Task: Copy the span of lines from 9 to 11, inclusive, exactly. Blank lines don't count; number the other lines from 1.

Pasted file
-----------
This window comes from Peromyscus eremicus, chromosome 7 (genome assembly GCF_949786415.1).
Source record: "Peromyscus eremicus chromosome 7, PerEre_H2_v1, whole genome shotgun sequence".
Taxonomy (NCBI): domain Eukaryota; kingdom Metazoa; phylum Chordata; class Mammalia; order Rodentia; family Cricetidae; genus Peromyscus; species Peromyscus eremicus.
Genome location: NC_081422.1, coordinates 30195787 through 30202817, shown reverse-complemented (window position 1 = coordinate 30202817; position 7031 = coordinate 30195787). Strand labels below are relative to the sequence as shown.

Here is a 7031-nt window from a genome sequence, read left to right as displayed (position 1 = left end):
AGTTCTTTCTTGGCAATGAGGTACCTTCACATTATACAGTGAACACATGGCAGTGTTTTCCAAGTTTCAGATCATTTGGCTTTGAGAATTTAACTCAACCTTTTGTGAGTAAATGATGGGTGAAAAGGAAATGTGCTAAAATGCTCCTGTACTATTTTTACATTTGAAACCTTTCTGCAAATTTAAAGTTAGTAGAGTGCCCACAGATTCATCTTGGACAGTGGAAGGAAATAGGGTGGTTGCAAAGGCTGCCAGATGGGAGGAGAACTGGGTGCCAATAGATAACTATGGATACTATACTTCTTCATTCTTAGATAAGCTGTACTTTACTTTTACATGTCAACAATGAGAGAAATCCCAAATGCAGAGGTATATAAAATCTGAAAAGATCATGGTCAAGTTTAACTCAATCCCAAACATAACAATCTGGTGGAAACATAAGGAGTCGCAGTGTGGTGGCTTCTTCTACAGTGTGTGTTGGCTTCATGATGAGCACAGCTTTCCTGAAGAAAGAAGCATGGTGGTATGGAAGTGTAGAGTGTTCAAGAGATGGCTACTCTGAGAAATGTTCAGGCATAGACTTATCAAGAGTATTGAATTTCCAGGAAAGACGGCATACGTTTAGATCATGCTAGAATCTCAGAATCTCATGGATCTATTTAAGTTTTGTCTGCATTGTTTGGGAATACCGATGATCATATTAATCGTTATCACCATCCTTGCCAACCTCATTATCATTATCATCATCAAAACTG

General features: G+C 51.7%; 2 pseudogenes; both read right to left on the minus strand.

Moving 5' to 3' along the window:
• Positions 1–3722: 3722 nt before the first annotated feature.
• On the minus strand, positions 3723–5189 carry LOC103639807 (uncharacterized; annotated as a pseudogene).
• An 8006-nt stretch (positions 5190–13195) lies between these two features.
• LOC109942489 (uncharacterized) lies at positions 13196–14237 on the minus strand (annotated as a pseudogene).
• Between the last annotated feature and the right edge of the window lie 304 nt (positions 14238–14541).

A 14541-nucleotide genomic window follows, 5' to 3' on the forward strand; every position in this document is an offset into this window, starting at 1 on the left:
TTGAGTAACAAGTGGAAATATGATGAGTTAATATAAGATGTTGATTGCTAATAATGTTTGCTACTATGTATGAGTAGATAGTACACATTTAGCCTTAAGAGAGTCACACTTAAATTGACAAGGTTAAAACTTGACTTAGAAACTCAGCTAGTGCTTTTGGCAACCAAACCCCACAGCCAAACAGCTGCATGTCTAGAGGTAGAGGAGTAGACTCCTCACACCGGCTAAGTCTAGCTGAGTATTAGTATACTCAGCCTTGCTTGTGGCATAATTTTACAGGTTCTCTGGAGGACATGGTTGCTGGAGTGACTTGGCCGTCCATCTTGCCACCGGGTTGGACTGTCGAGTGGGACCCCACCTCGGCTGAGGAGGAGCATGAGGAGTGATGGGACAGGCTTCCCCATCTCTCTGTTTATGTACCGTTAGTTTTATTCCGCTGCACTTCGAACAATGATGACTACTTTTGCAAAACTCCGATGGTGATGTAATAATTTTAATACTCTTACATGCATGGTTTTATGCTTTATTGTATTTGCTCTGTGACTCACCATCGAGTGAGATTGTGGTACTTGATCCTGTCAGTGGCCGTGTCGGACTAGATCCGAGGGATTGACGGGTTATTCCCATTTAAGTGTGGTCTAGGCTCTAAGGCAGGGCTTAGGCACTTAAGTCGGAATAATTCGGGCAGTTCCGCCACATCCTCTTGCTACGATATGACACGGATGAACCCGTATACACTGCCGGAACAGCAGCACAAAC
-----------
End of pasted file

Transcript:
• Positions 1–3722: 3722 nt before the first annotated feature.
• On the minus strand, positions 3723–5189 carry LOC103639807 (uncharacterized; annotated as a pseudogene).
• An 8006-nt stretch (positions 5190–13195) lies between these two features.